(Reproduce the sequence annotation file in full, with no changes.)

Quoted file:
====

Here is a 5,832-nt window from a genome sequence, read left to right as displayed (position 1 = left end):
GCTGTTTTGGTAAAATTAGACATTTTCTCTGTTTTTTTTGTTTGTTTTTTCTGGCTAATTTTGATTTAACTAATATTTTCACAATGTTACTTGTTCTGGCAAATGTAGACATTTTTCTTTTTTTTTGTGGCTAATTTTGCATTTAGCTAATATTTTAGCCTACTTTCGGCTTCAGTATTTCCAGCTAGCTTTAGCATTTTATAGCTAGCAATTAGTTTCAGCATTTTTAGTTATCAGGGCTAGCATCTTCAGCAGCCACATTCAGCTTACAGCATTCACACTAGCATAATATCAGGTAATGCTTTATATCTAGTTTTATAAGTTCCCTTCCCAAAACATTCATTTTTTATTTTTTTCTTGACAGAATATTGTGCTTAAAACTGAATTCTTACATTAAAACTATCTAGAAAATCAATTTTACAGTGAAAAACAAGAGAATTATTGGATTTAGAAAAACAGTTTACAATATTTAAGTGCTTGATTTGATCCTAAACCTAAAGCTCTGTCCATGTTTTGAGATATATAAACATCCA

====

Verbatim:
Here is a 5,832-nt window from a genome sequence, read left to right as displayed (position 1 = left end):
GCTGTTTTGGTAAAATTAGACATTTTCTCTGTTTTTTTTGTTTGTTTTTTCTGGCTAATTTTGATTTAACTAATATTTTCACAATGTTACTTGTTCTGGCAAATGTAGACATTTTTCTTTTTTTTTGTGGCTAATTTTGCATTTAGCTAATATTTTAGCCTACTTTCGGCTTCAGTATTTCCAGCTAGCTTTAGCATTTTATAGCTAGCAATTAGTTTCAGCATTTTTAGTTATCAGGGCTAGCATCTTCAGCAGCCACATTCAGCTTACAGCATTCACACTAGCATAATATCAGGTAATGCTTTATATCTAGTTTTATAAGTTCCCTTCCCAAAACATTCATTTTTTATTTTTTTCTTGACAGAATATTGTGCTTAAAACTGAATTCTTACATTAAAACTATCTAGAAAATCAATTTTACAGTGAAAAACAAGAGAATTATTGGATTTAGAAAAACAGTTTACAATATTTAAGTGCTTGATTTGATCCTAAACCTAAAGCTCTGTCCATGTTTTGAGATATATAAACATCCA